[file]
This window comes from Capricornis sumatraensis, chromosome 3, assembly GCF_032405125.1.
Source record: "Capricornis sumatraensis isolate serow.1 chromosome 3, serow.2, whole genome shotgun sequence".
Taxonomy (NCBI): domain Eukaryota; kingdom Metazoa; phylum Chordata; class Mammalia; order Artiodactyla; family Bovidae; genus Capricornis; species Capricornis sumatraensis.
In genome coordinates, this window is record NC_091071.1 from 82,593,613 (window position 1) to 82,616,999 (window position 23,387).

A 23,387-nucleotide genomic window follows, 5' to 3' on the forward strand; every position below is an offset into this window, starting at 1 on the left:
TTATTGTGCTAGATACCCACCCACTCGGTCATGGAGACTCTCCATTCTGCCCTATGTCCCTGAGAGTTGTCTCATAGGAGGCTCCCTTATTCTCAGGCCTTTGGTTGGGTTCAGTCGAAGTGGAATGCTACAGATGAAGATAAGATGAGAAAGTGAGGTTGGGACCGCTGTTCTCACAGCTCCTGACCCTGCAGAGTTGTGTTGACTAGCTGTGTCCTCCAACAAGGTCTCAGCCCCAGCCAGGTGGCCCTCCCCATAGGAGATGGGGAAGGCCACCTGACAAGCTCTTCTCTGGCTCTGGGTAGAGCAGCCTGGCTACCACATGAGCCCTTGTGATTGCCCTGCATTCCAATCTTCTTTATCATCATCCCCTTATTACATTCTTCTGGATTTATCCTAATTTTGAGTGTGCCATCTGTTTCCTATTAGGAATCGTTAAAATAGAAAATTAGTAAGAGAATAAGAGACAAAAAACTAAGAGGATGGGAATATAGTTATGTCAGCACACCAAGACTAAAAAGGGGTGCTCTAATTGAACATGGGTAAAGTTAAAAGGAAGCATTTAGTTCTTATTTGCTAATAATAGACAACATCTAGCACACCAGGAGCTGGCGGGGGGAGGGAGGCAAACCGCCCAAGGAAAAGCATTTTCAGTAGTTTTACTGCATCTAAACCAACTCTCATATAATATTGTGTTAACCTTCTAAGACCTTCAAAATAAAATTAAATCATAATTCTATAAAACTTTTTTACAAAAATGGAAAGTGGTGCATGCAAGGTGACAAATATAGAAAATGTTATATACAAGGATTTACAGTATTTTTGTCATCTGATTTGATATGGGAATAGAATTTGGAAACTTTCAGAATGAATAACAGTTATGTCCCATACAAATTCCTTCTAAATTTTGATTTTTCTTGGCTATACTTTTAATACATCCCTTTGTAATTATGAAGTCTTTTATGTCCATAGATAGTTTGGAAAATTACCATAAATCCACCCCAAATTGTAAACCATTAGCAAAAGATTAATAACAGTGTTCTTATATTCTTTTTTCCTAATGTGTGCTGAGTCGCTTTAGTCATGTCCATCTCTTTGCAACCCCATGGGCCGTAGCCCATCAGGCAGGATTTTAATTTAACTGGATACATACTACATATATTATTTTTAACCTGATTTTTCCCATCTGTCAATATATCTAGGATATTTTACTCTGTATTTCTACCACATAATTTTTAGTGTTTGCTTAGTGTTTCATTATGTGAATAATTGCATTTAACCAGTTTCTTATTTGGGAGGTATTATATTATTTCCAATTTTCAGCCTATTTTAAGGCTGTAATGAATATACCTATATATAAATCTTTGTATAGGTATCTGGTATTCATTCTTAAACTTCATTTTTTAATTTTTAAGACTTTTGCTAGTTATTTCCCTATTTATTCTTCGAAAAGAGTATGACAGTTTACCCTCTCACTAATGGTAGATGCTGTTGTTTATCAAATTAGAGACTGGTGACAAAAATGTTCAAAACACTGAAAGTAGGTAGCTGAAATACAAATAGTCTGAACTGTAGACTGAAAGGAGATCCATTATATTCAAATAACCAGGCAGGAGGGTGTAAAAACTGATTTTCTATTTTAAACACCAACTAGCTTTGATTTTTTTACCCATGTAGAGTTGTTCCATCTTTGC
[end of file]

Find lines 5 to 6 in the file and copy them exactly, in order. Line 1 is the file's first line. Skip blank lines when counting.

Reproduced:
A 23,387-nucleotide genomic window follows, 5' to 3' on the forward strand; every position below is an offset into this window, starting at 1 on the left:
TTATTGTGCTAGATACCCACCCACTCGGTCATGGAGACTCTCCATTCTGCCCTATGTCCCTGAGAGTTGTCTCATAGGAGGCTCCCTTATTCTCAGGCCTTTGGTTGGGTTCAGTCGAAGTGGAATGCTACAGATGAAGATAAGATGAGAAAGTGAGGTTGGGACCGCTGTTCTCACAGCTCCTGACCCTGCAGAGTTGTGTTGACTAGCTGTGTCCTCCAACAAGGTCTCAGCCCCAGCCAGGTGGCCCTCCCCATAGGAGATGGGGAAGGCCACCTGACAAGCTCTTCTCTGGCTCTGGGTAGAGCAGCCTGGCTACCACATGAGCCCTTGTGATTGCCCTGCATTCCAATCTTCTTTATCATCATCCCCTTATTACATTCTTCTGGATTTATCCTAATTTTGAGTGTGCCATCTGTTTCCTATTAGGAATCGTTAAAATAGAAAATTAGTAAGAGAATAAGAGACAAAAAACTAAGAGGATGGGAATATAGTTATGTCAGCACACCAAGACTAAAAAGGGGTGCTCTAATTGAACATGGGTAAAGTTAAAAGGAAGCATTTAGTTCTTATTTGCTAATAATAGACAACATCTAGCACACCAGGAGCTGGCGGGGGGAGGGAGGCAAACCGCCCAAGGAAAAGCATTTTCAGTAGTTTTACTGCATCTAAACCAACTCTCATATAATATTGTGTTAACCTTCTAAGACCTTCAAAATAAAATTAAATCATAATTCTATAAAACTTTTTTACAAAAATGGAAAGTGGTGCATGCAAGGTGACAAATATAGAAAATGTTATATACAAGGATTTACAGTATTTTTGTCATCTGATTTGATATGGGAATAGAATTTGGAAACTTTCAGAATGAATAACAGTTATGTCCCATACAAATTCCTTCTAAATTTTGATTTTTCTTGGCTATACTTTTAATACATCCCTTTGTAATTATGAAGTCTTTTATGTCCATAGATAGTTTGGAAAATTACCATAAATCCACCCCAAATTGTAAACCATTAGCAAAAGATTAATAACAGTGTTCTTATATTCTTTTTTCCTAATGTGTGCTGAGTCGCTTTAGTCATGTCCATCTCTTTGCAACCCCATGGGCCGTAGCCCATCAGGCAGGATTTTAATTTAACTGGATACATACTACATATATTATTTTTAACCTGATTTTTCCCATCTGTCAATATATCTAGGATATTTTACTCTGTATTTCTACCACATAATTTTTAGTGTTTGCTTAGTGTTTCATTATGTGAATAATTGCATTTAACCAGTTTCTTATTTGGGAGGTATTATATTATTTCCAATTTTCAGCCTATTTTAAGGCTGTAATGAATATACCTATATATAAATCTTTGTATAGGTATCTGGTATTCATTCTTAAACTTCATTTTTTAATTTTTAAGACTTTTGCTAGTTATTTCCCTATTTATTCTTCGAAAAGAGTATGACAGTTTACCCTCTCACTAATGGTAGATGCTGTTGTTTATCAAATTAGAGACTGGTGACAAAAATGTTCAAAACACTGAAAGTAGGTAGCTGAAATACAAATAGTCTGAACTGTAGACTGAAAGGAGATCCATTATATTCAAATAACCAGGCAGGAGGGTGTAAAAACTGATTTTCTATTTTAAACACCAACTAGCTTTGATTTTTTTACCCATGTAGAGTTGTTCCATCTTTGC